As is the case with comparable bots, aConTech’s AI application can still be upgraded. The service provider targets smaller real estate companies that manage up to 200 residential units. “The system is not yet sophisticated enough to handle the complex processes of larger real estate companies,” concedes Stefan Zenkel, Managing Director at aConTech. However, the framework of the application is in place, and it is scalable in principle. As he notes, “We wouldn’t object to a major representative of the industry being interested in further developing the bot together with us.”

Suitable language model and relevant data

In another project, aConTech is also creating a legal bot. The system is intended to support investors in due diligence procedures by detecting legal weaknesses in contractual documents. According to Zenkel, the quality of such an application relies crucially on two factors: firstly, the selection of the right language model, focusing on how well it is suited to the application purpose in terms of its architecture and whether it is able to deal with the specific language of the target audience – in this case, the legal idiom. Secondly, according to the expert, it is essential to feed the pre-trained model for fine-tuning with relevant, high-quality data.

AI development sometimes requires a lot of perseverance, as shown by an ambitious project that Deepshore is currently driving forward. In a three-year research collaboration with the Technical University of Darmstadt, the service provider is developing an application that can be used to process mass data more efficiently – for instance, in the retail and financial sectors. The goal of the “ETL4Balance” project is to fully automate the process in which data from various sources is brought together, reformatted for further processing, and uploaded to data warehouses or data lakes. This process is known as Extract, Transform, Load (ETL).

ETL systems are usually operated by specialist staff who work around the clock to manage loads and capacities. Within the framework of “ETL4Balance,” the systems are intended to be empowered by reinforcement learning in order to autonomously plan processes, to activate additional resources as needed, and to respond to disruptions in real-time. Additionally, they should be able to anticipate upcoming requirements with precise forecasts to react at an early stage before an error occurs. This project is funded by the German Federal Ministry of Education and Research (BMBF) and supported by Schwarz Digits, the IT subsidiary of the Schwarz Group, as a commercial partner.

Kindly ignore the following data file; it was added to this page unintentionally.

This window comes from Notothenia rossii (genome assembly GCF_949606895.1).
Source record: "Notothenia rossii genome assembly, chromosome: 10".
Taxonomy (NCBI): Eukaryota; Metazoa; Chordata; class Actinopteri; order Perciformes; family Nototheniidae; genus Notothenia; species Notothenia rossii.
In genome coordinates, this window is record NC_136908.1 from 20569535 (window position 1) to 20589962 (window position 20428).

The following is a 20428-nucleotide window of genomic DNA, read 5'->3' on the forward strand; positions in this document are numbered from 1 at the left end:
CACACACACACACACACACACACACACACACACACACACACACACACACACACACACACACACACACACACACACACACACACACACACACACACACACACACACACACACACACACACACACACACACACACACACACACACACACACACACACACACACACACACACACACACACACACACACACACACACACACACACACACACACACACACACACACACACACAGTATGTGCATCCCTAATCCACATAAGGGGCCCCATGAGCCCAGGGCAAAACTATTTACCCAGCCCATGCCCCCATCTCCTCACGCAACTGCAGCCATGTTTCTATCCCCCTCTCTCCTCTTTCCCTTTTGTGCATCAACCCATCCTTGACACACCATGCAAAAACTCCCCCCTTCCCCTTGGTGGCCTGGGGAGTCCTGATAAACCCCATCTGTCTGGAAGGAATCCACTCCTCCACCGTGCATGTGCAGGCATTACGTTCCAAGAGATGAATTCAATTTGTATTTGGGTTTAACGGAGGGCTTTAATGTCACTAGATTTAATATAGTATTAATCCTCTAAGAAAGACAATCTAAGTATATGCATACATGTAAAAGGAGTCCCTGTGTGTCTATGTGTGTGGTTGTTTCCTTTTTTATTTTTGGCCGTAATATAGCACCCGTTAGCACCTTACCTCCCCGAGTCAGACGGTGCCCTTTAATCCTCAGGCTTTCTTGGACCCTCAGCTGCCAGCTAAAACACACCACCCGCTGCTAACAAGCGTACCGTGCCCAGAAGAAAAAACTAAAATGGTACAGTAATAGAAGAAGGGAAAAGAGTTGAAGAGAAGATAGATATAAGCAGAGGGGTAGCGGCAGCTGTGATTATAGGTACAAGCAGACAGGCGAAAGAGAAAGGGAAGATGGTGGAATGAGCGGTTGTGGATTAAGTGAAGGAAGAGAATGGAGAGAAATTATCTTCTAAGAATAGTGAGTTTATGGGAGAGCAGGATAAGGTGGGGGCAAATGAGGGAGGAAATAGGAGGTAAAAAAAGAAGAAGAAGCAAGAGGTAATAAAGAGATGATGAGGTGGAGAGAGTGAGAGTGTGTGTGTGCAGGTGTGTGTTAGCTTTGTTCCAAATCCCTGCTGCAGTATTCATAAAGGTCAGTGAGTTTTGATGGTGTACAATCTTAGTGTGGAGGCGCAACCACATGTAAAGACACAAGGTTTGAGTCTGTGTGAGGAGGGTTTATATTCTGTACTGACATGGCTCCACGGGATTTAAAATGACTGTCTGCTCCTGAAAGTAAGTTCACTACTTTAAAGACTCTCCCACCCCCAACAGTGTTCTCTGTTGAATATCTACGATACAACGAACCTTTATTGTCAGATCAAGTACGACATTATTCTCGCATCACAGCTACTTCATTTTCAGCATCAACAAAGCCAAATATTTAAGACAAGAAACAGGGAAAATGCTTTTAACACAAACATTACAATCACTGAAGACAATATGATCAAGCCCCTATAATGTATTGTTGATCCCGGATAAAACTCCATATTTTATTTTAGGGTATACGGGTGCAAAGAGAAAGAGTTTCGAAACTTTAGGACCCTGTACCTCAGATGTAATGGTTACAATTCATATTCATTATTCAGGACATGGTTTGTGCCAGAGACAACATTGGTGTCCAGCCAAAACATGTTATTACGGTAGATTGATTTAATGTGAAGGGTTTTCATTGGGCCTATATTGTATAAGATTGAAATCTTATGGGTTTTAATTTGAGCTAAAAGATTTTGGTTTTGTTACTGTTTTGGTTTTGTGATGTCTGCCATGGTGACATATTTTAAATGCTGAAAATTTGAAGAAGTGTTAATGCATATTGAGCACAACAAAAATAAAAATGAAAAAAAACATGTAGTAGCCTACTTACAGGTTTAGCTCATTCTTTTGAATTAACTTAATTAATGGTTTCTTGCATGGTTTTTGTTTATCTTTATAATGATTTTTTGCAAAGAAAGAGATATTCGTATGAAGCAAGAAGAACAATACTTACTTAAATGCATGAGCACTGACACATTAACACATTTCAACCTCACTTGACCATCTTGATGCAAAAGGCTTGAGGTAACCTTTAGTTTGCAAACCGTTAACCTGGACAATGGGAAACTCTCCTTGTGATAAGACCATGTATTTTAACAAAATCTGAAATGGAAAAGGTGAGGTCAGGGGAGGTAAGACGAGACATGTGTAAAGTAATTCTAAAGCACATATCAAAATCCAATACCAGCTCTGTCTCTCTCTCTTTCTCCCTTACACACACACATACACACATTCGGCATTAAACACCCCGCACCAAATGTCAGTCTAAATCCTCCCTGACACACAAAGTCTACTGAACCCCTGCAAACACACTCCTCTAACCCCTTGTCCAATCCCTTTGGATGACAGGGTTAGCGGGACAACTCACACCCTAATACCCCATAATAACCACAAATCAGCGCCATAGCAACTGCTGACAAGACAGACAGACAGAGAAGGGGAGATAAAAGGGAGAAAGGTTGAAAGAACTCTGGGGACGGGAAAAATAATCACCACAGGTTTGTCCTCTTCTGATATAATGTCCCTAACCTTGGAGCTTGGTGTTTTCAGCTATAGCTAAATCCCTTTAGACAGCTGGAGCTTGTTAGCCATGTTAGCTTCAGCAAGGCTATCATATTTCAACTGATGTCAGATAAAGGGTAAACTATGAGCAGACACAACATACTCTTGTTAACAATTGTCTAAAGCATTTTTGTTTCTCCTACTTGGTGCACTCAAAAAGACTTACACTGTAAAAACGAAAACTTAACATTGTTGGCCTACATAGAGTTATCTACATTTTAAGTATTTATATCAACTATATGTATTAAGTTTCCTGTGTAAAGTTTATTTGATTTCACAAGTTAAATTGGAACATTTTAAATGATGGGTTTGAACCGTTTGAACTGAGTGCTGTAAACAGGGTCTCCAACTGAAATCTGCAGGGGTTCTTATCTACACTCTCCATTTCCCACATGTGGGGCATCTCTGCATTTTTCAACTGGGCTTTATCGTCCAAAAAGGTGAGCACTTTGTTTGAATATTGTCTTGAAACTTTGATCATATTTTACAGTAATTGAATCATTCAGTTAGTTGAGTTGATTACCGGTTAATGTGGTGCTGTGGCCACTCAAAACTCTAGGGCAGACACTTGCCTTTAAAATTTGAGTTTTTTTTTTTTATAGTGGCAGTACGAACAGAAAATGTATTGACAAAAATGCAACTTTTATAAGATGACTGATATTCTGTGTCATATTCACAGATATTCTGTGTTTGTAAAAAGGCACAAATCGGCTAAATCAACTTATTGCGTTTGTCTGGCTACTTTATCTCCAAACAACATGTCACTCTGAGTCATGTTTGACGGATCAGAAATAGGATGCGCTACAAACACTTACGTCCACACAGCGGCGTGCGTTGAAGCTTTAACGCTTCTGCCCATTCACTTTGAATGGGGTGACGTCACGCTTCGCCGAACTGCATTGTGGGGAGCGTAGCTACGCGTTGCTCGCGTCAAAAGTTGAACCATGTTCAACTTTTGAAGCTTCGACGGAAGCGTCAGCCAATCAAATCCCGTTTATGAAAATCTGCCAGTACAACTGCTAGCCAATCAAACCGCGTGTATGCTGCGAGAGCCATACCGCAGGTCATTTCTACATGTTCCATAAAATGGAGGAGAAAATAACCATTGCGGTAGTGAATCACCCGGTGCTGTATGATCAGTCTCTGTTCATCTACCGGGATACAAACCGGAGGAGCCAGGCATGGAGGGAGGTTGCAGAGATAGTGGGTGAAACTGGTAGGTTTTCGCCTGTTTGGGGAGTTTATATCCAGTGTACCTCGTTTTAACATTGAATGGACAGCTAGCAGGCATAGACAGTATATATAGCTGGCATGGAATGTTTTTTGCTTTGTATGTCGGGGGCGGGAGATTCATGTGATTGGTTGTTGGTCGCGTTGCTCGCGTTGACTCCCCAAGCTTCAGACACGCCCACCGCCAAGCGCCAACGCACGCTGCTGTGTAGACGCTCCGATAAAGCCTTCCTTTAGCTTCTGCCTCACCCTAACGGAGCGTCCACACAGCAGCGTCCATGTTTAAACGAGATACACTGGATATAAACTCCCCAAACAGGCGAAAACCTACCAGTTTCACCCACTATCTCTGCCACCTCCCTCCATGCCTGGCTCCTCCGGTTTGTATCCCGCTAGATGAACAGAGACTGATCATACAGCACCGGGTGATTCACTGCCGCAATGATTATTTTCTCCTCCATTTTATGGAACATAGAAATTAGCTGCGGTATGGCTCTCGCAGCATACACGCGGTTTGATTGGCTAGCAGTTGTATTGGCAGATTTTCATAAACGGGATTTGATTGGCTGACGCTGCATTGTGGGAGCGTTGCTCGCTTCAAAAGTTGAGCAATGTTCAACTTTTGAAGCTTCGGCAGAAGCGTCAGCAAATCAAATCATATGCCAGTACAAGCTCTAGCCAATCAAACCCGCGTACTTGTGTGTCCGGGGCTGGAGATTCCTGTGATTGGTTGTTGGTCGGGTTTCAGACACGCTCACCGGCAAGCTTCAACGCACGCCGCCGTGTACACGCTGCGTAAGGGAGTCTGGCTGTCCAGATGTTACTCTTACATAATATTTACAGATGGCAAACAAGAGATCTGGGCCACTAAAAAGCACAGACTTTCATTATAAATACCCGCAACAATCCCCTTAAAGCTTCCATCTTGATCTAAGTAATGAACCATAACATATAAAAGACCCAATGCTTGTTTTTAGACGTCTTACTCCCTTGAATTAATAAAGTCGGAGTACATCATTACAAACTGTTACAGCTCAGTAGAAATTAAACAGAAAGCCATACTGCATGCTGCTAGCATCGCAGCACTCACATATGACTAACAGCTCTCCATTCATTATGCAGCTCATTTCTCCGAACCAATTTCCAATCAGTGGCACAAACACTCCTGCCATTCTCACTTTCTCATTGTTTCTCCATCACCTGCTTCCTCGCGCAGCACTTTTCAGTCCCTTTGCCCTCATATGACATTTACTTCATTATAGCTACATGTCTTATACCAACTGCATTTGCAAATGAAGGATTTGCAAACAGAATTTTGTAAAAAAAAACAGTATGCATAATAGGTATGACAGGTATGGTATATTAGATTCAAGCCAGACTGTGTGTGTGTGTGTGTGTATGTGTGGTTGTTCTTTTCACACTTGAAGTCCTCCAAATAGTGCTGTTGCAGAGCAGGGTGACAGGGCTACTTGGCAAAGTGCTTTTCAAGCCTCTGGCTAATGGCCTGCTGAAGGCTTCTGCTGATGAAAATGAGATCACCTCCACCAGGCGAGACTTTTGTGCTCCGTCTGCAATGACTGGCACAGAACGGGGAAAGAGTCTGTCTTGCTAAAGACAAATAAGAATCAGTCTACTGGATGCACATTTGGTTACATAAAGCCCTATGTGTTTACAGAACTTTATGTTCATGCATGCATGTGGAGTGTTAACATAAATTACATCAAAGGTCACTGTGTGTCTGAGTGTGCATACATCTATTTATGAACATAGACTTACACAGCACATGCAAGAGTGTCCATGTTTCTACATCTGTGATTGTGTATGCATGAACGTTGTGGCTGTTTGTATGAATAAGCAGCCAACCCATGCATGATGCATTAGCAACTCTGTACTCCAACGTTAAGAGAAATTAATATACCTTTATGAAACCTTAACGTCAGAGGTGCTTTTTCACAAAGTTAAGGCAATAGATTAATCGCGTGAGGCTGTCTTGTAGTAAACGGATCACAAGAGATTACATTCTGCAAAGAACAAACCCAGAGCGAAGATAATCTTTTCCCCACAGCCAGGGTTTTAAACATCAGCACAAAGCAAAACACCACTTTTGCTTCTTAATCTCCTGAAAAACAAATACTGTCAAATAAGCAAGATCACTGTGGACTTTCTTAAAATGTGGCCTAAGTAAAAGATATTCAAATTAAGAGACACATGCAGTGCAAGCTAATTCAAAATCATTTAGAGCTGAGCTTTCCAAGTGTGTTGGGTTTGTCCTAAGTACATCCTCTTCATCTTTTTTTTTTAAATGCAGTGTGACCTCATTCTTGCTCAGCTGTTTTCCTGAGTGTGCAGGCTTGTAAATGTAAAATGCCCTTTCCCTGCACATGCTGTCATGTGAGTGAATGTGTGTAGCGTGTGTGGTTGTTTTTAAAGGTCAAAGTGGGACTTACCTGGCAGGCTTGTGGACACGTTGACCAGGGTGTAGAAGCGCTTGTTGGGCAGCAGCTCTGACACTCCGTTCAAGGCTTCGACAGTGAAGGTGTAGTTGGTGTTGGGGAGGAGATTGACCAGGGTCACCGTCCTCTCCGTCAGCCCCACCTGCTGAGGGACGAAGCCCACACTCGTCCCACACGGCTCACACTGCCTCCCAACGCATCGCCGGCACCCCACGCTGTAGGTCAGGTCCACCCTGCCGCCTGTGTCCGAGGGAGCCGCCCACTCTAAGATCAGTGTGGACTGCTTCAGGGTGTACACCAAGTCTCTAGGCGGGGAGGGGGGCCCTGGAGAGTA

The project demonstrates one of the main benefits of AI: the ability to automate complex and labor-intensive processes, ultimately leading to enhanced productivity. A decisive factor here is the ability of self-learning systems to recognize patterns in large data sets and make autonomous decisions, taking a variety of factors into account. While access to the foundational technologies is easier today than ever before, developing AI solutions for specific use cases remains a challenge. This requires significant technical skills in handling data, as well as a deep understanding of the processes to be optimized. This is unlikely to remain unchanged in the future.

“AI in Practice”

With the “AI in Practice” initiative, eco – Association of the Internet Industry promotes the development of AI applications in SMEs. Best practices and recommendations for action are designed to assist companies in unlocking the potential of AI. The initiative focuses on manageable concepts. In addition to AI applications, other key topics include: platforms for AI offerings, ecosystems for data exchange, sustainable operating concepts for data centers that process AI workloads, and regulatory frameworks for AI use.


As Manager EuroCloud, Michael Hase is responsible for coordination and further development of cloud topics at eco. He joined the association in November 2023. Prior to that, he worked for more than 20 years as an IT journalist and wrote for industry magazines such as IT-Business and CRN. His focus was on the ecosystems within the IT market.